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executive contracts

Executive Contracts

Philadelphia Employment Lawyers

High-level executives are specialized and highly trained in their fields. They are sought out for their special skills and the industry connections they offer to new employers. For these reasons, executives and other senior management figures tend to be well compensated and lavished with perks and incentives by prospective employers.

Often, the compensation package and other employment agreements are summed up in an executive contract that lays out the terms of employment, which often includes an outline of what the job entails, the types of compensation that will be offered, and what conditions will be in place when other circumstances arise. An executive may wonder what should be included in an employment contract. It is important for an executive to understand all aspects of the employment contract to ensure that they are receiving the best possible offer.

It can be beneficial for an executive who is in the midst of an employment contract negotiation with a potential employer to seek the advice of a seasoned lawyer. An lawyer can provide insight into what kinds of executive compensation and benefit packages others have received in similar contract discussions with employers in the same industry.

Why are Executive Contracts Useful?

An executive contract can provide the employer with a sense of security because the employee has agreed to remain with the company for a certain amount of time. It can also be useful for the employer to feel secure that the new employee has pledged not to divulge company secrets or leave to join a competitor, so investing in the employee’s success is an important benefit as well.

With a well-negotiated and thoroughly prepared executive contract, an executive joining a new firm can find comfort in the idea that they can move forward knowing that investing their talent in the business will be rewarded on terms favorable to them. However, during the negotiation process, an executive should understand their value and hold firm to ensure that they receive the terms that fairly reward them.

When is the Best Time to Negotiate an Executive Contract?

While it is possible to negotiate employment terms after joining a company, the best time to secure a beneficial deal is when the company is trying to attract the talent they need to develop their team. It is fine to wait until an offer is made to digest the company’s proposal, but it is also possible to start the negotiation process.

Additionally, a contract negotiation might take place when there is an upheaval in top management that affects leadership positions or reporting relationships. In any scenario, it is best to negotiate an employment contract as soon as possible. A lawyer can help with this process.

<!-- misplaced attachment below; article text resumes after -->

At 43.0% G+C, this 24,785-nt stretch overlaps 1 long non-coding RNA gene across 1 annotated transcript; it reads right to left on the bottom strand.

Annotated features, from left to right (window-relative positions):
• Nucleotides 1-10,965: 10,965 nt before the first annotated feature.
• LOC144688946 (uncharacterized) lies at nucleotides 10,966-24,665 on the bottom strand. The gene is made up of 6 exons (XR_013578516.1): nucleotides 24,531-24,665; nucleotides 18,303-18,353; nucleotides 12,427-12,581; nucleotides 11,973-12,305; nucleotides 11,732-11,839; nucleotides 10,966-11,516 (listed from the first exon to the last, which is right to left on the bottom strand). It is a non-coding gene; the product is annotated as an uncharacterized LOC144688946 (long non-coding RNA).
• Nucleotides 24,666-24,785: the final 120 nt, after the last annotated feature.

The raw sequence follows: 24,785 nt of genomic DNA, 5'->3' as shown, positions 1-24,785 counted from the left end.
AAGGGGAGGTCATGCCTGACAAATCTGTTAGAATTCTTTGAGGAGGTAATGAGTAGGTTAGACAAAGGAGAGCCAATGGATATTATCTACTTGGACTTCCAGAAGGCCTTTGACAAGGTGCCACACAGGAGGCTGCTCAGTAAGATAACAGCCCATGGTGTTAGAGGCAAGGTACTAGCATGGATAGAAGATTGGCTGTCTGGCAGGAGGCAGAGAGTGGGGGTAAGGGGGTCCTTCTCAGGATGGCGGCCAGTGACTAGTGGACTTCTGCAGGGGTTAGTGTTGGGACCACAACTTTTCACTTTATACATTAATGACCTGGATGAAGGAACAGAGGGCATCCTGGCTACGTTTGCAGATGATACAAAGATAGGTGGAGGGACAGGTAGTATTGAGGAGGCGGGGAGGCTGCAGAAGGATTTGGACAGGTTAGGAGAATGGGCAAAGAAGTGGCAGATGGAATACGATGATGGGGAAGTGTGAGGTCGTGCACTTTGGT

What are the Risks of Accepting a Position Without Negotiating a Contract?

Senior executives and other top management leaders that blindly accept the terms of the agreement may later regret their inattentiveness and rash decision. Without taking an active role to ensure that the contract terms are as favorable as possible, the executive employee may be missing any opportunity to leverage their skills at the point when the business is most inclined to entice them.

By heedlessly accepting the employer’s offer, the executive may be leaving behind a considerable amount of money and other incentives on the table. They may also find that not working to secure the agreement for their future with the new company can limit their career in ways that go beyond monetary compensation.

What Should an Executive Keep in Mind Before Accepting a Contract?

Even if the terms of the employment agreement suit the executive’s wishes, the working arrangement may still be problematic if the company goals and culture do not fit with the executive’s expertise and character. This mismatch can also occur if the executive comes to find that their expectations for the company’s success were inflated. They may end up feeling stuck in a job that is not working for them. The terms of the contract should address the possibility that the executive and the hiring company may turn out to be incompatible with one another.

What Items are Negotiable in Executive Contracts?

In addition to an offer of salary and employee benefits, like health care and other routinely offered perks, an employee contract can outline additional employment arrangements and incentives that might not otherwise be a part of the employment compensation package. The contract might also govern the way the executive conducts their work, manages specific projects or personnel, or reports to other corporate leaders. It can lay out criteria for raises, bonuses, and other performance-based incentives.

The contract can outline the length of the contract and sum up the rules regarding termination and severance. Some important employment contract items are listed below.

Salary and Employee Benefits

The executive agreement may lay out the duties the employee would be responsible for in the position, including management of subordinates, performing specific tasks, or meeting certain goals. Additionally, an official executive contract will stipulate a salary for the position and corresponding employee benefits offered by the company.

Some crucial employee benefits that may be outlined in an executive contract include:

  • Expense Accounts: An expense account allows an executive the freedom to persuade clients by using some of the company’s resources for business needs. Expense accounts may be laid out in the executive agreement, which states that any expenses that the employee should incur while performing the duties of the job will be reimbursed by the company.
  • Fringe Benefits: An agreement allowing the executive to expense items for personal use, such as a personal smartphone, can be a part of the executive’s contract agreement. The use of a company car, monthly fees for a gym membership, and payment of membership dues for golf or social clubs are examples of fringe benefits that an employment contract may cover.
  • Signing Bonus: A company may offer a signing bonus to lure in the potential employee. The one-time bonus can be included in the larger offer outlined in the employment contract. A signing bonus is meant to entice the executive to join the company.
  • Performance Bonuses: The contract may state that a performance bonus is in store for the executive if they meet certain goals within the company. These goals might include targets for the company’s revenue or net income.